Thursday, January 23, 2014
When Jar-Jar spoke, and waddled across screens in 1999, I suppose this is where my toes were dipped into the mire that was a sharp public dislike for a character. In fact it was so bad, that by one week into the wide release of Star Wars Episode One, the long-eared minstrel show had become the most hated creation the franchise had ever witnessed - even in print.
So what happened? Was it the presentation? The performance? The writing?
All of the above?
If there is any phenomenon that has haunted me time and again via the internet, it's the often sharp break some online commenters/tweeters have with characters that do not gather favor in certain works. And while characters like the one mentioned have an almost universal stain upon them, there are times when expectations run against what is a film's central conceit, creating an instant pushback from some viewers unwilling to follow along. Subjectivity aside, this is something that has long fascinated me as a fellow viewer. As one almost willing to follow any intriguing premise, it at times feels a little telling when others cannot see themselves capable of climbing aboard. Again, this is more a fascination with the phenomenon, as there have been many instances where even peers find themselves unable to enjoy similar things due to a main character that rubs them the wrong way. Whether it be a deep unwillingness on someone's part to meet a character halfway, or a simple inability to relate, this is something that often works like a line drawn in the proverbial sand for some.
And while one cannot blame another for what is something that ostensibly begins and ends with a viewer's willingness to buy into a film's choice of character angle and requisite worldview, curiosity does admittedly come creeping in from time to time. Like when a protagonist is not quite so romantic in their stand against adversity, or when it comes off at the beginning like some perceived weaker, less than flattering quantity. Some viewers find themselves less invested in characters who seem to be at a point in their evolution that feels as within some no longer, or perhaps never possible point of tangibility. Or perhaps, the very idea of a character that is less than ideal can be seen as an unquestionable deal-breaker.
Merely an observation that has long eluded. And something that I have been recently considering when looking back at films I perhaps never gave a fair shake in the past.And perhaps that is just it; some characters are not unlike choosing between titles that will or will not speak to us at any given time. Even when certain films offer up stylistic choices that are unusual, or designed to entice a certain audience, characters are an essential part of the package. So when a prospective viewer catches wind of what type of story, and therefore cast are on the roster, one can surmise (often quickly) whether or not a solid choice will be made. Some characters who grace a certain story's cast may not speak to all audiences, just as much as every thematic aim may not be for all. But sometimes it does boggle the mind when crowds walk away from characters who's flaws often reflect certain attitudes that either seem counter, or alien to some.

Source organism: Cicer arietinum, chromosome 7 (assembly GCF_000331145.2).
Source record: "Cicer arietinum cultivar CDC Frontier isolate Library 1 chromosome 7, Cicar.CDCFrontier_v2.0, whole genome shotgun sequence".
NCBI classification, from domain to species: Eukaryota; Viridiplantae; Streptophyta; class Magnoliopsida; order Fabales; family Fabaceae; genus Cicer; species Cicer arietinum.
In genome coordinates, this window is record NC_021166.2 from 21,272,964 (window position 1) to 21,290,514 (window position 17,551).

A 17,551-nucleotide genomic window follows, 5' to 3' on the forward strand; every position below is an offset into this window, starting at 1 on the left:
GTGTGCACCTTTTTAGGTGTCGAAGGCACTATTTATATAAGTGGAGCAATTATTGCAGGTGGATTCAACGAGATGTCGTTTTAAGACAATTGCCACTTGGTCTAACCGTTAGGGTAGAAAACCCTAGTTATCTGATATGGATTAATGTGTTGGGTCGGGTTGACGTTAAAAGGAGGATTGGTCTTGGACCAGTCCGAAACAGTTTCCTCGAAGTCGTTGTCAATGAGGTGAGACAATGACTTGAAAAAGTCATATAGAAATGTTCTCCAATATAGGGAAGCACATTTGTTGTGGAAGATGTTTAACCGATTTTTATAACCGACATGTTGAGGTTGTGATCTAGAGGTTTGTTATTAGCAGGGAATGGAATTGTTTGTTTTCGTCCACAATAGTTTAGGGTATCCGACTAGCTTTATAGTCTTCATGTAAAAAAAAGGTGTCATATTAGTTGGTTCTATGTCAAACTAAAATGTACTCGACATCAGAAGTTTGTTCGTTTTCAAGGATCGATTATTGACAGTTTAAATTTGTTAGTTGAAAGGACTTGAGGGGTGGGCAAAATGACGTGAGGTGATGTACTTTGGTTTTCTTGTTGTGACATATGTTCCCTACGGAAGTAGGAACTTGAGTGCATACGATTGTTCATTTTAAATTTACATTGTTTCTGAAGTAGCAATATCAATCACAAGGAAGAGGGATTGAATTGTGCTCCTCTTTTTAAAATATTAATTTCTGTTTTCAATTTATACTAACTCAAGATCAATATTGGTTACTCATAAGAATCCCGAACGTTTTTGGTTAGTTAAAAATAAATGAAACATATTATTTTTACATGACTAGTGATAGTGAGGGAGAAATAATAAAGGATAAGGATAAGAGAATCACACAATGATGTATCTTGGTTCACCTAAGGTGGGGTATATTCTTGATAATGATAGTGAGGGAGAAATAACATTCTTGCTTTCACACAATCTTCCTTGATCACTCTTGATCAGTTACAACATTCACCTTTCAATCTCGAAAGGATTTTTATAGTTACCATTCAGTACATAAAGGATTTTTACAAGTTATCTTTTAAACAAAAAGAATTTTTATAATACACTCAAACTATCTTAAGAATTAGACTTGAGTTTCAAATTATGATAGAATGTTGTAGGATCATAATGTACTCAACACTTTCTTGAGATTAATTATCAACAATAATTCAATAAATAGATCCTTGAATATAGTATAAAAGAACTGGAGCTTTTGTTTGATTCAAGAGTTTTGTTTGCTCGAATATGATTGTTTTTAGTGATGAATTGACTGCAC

Because unlike what many textbooks often postulate, a great many viewers often find themselves drawn to stories in the hopes of inhabiting the lives of those less than familiar. And while it is indeed important for there to be some conduit between viewer and character, it in in a less than obvious psychological need that we view stories in hopes of a vicarious connection. To be transported into not only external, but inner worlds of those not quite so safe in lifestyles and situations. It is the core of what makes realms of genre so enticing to so many. So when film writers opt to place a character perhaps as bent and feeble as say, a very ordinary person, there are often many who find themselves ready to abandon the contract before pen is ever taken to ink. If the disconnect were guaranteed every time personal ethics or morality were an issue, shows like The Sopranos or Breaking Bad might never have seen the success they did.
Connections run the gamut from fair to rough, from sweet to vicious.
In the end, it's all about how far a viewer is willing to travel with whatever journey each work has to offer. (Hell, reality television relies on this to be the case!)
And therein lies the hope of every title that comes out onto the ether. That perhaps in time, a work that may not speak immediately to one today may more successfully do so later. Believe me, even I put off (IE- did not appreciate) films with certain thematic/character choices as a young one. Sometimes, maturity is all one needs to reconsider certain pieces of art regardless the arch of its brow.